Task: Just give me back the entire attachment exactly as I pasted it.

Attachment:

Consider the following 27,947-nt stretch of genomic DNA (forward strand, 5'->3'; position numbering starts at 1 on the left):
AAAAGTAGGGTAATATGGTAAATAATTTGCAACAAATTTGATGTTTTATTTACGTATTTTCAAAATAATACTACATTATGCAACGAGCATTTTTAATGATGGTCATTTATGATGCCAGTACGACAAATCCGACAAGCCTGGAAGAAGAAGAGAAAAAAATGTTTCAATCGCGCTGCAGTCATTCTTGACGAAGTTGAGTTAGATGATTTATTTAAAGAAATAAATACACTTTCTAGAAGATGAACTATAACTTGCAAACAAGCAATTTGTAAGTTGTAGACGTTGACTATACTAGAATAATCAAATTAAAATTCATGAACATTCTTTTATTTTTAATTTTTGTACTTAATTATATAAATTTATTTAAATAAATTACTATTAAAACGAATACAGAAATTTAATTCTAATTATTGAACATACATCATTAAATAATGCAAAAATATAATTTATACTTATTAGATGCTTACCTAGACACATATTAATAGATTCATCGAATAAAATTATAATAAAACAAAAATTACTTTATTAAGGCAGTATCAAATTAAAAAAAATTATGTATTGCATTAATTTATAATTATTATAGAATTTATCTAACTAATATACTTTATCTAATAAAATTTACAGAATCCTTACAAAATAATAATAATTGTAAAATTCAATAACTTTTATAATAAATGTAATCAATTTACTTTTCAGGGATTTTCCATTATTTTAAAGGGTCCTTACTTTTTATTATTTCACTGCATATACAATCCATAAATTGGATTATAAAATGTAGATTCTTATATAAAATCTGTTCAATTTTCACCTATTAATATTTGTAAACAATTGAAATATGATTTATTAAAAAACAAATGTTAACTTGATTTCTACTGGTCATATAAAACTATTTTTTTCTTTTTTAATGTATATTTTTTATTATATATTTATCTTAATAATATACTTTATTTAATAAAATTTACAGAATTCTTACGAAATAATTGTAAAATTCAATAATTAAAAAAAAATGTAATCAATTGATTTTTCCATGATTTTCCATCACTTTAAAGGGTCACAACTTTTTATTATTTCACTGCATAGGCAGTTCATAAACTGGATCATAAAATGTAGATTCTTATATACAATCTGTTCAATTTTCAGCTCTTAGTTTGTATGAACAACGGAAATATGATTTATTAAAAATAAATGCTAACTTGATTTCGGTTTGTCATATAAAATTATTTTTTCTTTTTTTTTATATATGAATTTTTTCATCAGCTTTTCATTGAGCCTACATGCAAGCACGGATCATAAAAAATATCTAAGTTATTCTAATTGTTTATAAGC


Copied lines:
Consider the following 27,947-nt stretch of genomic DNA (forward strand, 5'->3'; position numbering starts at 1 on the left):
AAAAGTAGGGTAATATGGTAAATAATTTGCAACAAATTTGATGTTTTATTTACGTATTTTCAAAATAATACTACATTATGCAACGAGCATTTTTAATGATGGTCATTTATGATGCCAGTACGACAAATCCGACAAGCCTGGAAGAAGAAGAGAAAAAAATGTTTCAATCGCGCTGCAGTCATTCTTGACGAAGTTGAGTTAGATGATTTATTTAAAGAAATAAATACACTTTCTAGAAGATGAACTATAACTTGCAAACAAGCAATTTGTAAGTTGTAGACGTTGACTATACTAGAATAATCAAATTAAAATTCATGAACATTCTTTTATTTTTAATTTTTGTACTTAATTATATAAATTTATTTAAATAAATTACTATTAAAACGAATACAGAAATTTAATTCTAATTATTGAACATACATCATTAAATAATGCAAAAATATAATTTATACTTATTAGATGCTTACCTAGACACATATTAATAGATTCATCGAATAAAATTATAATAAAACAAAAATTACTTTATTAAGGCAGTATCAAATTAAAAAAAATTATGTATTGCATTAATTTATAATTATTATAGAATTTATCTAACTAATATACTTTATCTAATAAAATTTACAGAATCCTTACAAAATAATAATAATTGTAAAATTCAATAACTTTTATAATAAATGTAATCAATTTACTTTTCAGGGATTTTCCATTATTTTAAAGGGTCCTTACTTTTTATTATTTCACTGCATATACAATCCATAAATTGGATTATAAAATGTAGATTCTTATATAAAATCTGTTCAATTTTCACCTATTAATATTTGTAAACAATTGAAATATGATTTATTAAAAAACAAATGTTAACTTGATTTCTACTGGTCATATAAAACTATTTTTTTCTTTTTTAATGTATATTTTTTATTATATATTTATCTTAATAATATACTTTATTTAATAAAATTTACAGAATTCTTACGAAATAATTGTAAAATTCAATAATTAAAAAAAAATGTAATCAATTGATTTTTCCATGATTTTCCATCACTTTAAAGGGTCACAACTTTTTATTATTTCACTGCATAGGCAGTTCATAAACTGGATCATAAAATGTAGATTCTTATATACAATCTGTTCAATTTTCAGCTCTTAGTTTGTATGAACAACGGAAATATGATTTATTAAAAATAAATGCTAACTTGATTTCGGTTTGTCATATAAAATTATTTTTTCTTTTTTTTTATATATGAATTTTTTCATCAGCTTTTCATTGAGCCTACATGCAAGCACGGATCATAAAAAATATCTAAGTTATTCTAATTGTTTATAAGC